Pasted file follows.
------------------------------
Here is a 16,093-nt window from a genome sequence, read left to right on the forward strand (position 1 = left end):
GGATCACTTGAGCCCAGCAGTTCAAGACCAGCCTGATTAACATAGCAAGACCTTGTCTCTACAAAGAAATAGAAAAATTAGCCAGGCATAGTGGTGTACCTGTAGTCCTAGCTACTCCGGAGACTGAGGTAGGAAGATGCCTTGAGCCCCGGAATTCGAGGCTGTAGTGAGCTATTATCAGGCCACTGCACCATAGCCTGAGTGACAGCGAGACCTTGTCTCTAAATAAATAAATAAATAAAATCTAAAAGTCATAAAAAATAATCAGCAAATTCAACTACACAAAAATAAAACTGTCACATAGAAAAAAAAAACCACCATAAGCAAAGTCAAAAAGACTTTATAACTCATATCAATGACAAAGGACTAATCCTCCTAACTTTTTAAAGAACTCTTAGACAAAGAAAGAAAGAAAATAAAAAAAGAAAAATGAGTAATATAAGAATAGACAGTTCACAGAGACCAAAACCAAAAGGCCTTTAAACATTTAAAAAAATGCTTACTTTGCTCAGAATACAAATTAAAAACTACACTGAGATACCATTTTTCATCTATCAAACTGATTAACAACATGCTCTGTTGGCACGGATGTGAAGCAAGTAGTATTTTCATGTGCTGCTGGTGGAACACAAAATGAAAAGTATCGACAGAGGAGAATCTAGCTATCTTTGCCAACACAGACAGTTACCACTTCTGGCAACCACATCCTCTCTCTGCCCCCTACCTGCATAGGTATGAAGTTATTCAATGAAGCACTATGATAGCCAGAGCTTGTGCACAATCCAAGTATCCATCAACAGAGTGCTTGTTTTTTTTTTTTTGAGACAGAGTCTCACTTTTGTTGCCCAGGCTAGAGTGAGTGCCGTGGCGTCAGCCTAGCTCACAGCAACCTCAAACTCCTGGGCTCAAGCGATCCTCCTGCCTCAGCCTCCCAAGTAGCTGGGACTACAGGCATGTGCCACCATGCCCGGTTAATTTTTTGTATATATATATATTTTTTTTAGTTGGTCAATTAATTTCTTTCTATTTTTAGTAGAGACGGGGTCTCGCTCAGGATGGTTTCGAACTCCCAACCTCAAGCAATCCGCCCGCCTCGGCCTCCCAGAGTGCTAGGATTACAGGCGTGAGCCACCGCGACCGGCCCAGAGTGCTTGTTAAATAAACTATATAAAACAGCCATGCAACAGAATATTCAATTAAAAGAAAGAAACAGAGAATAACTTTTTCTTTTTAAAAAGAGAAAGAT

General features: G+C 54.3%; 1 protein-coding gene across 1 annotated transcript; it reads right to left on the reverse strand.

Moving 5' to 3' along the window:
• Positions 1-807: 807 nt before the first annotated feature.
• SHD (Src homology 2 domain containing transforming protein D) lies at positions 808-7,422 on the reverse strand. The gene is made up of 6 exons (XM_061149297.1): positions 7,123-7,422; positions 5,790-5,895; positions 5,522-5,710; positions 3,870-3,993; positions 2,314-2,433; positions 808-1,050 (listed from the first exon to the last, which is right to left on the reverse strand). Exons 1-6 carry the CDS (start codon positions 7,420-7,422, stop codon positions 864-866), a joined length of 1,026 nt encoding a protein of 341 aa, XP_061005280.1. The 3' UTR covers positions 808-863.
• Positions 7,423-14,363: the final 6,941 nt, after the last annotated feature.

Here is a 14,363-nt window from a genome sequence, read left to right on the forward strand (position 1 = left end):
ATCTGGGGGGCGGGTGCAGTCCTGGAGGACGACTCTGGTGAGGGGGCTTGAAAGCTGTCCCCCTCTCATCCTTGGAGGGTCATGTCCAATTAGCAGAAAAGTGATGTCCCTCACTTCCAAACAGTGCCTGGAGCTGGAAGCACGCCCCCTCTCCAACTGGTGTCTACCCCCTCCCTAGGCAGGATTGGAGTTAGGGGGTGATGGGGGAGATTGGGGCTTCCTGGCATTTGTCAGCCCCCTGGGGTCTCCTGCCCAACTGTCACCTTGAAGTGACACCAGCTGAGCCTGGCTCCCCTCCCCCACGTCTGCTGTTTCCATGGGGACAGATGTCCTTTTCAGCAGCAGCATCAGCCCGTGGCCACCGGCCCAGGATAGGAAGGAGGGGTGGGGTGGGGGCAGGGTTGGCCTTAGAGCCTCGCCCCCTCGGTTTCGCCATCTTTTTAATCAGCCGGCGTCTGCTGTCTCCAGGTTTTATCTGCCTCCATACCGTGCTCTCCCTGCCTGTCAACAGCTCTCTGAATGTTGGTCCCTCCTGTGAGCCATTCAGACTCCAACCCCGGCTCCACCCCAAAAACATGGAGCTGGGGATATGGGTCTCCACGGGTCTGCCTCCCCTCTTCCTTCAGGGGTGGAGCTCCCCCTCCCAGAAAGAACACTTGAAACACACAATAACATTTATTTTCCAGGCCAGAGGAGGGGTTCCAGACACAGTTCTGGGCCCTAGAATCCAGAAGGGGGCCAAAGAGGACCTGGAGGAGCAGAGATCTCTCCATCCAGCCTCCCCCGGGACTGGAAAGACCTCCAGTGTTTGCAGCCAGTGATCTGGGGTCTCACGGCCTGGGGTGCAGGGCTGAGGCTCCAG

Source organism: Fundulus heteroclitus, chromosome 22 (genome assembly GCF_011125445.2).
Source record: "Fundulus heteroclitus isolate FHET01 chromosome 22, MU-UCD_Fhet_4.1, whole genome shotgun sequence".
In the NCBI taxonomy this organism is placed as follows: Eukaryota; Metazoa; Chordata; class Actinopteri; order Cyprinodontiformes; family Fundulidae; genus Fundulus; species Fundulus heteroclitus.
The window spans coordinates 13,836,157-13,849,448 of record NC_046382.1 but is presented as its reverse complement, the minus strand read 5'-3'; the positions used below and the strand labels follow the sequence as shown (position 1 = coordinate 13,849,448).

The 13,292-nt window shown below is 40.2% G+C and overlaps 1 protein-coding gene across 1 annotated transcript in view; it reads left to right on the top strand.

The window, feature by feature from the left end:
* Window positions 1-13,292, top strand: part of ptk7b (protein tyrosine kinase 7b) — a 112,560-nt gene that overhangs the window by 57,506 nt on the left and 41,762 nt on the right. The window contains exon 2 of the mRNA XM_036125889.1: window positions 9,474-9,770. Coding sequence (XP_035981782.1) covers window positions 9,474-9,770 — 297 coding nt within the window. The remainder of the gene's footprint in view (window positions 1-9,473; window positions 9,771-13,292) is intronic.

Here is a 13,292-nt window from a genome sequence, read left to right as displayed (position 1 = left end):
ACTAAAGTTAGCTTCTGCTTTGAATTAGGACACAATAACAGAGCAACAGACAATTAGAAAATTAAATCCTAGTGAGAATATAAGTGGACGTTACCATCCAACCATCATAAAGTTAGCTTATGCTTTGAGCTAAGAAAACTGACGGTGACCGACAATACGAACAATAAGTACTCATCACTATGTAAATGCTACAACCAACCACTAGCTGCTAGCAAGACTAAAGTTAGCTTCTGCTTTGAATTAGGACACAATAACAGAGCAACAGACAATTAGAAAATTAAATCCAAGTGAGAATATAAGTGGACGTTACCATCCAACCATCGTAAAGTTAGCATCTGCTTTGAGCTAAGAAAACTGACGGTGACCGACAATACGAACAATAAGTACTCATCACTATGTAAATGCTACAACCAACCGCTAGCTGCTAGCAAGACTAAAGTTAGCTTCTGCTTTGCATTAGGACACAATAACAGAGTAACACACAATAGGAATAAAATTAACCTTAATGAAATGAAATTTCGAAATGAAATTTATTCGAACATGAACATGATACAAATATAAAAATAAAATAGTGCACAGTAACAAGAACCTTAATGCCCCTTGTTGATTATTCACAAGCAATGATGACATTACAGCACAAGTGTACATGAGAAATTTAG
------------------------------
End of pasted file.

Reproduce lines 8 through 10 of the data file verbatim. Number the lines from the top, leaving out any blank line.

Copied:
Here is a 14,363-nt window from a genome sequence, read left to right on the forward strand (position 1 = left end):
ATCTGGGGGGCGGGTGCAGTCCTGGAGGACGACTCTGGTGAGGGGGCTTGAAAGCTGTCCCCCTCTCATCCTTGGAGGGTCATGTCCAATTAGCAGAAAAGTGATGTCCCTCACTTCCAAACAGTGCCTGGAGCTGGAAGCACGCCCCCTCTCCAACTGGTGTCTACCCCCTCCCTAGGCAGGATTGGAGTTAGGGGGTGATGGGGGAGATTGGGGCTTCCTGGCATTTGTCAGCCCCCTGGGGTCTCCTGCCCAACTGTCACCTTGAAGTGACACCAGCTGAGCCTGGCTCCCCTCCCCCACGTCTGCTGTTTCCATGGGGACAGATGTCCTTTTCAGCAGCAGCATCAGCCCGTGGCCACCGGCCCAGGATAGGAAGGAGGGGTGGGGTGGGGGCAGGGTTGGCCTTAGAGCCTCGCCCCCTCGGTTTCGCCATCTTTTTAATCAGCCGGCGTCTGCTGTCTCCAGGTTTTATCTGCCTCCATACCGTGCTCTCCCTGCCTGTCAACAGCTCTCTGAATGTTGGTCCCTCCTGTGAGCCATTCAGACTCCAACCCCGGCTCCACCCCAAAAACATGGAGCTGGGGATATGGGTCTCCACGGGTCTGCCTCCCCTCTTCCTTCAGGGGTGGAGCTCCCCCTCCCAGAAAGAACACTTGAAACACACAATAACATTTATTTTCCAGGCCAGAGGAGGGGTTCCAGACACAGTTCTGGGCCCTAGAATCCAGAAGGGGGCCAAAGAGGACCTGGAGGAGCAGAGATCTCTCCATCCAGCCTCCCCCGGGACTGGAAAGACCTCCAGTGTTTGCAGCCAGTGATCTGGGGTCTCACGGCCTGGGGTGCAGGGCTGAGGCTCCAG

Source organism: Fundulus heteroclitus, chromosome 22 (genome assembly GCF_011125445.2).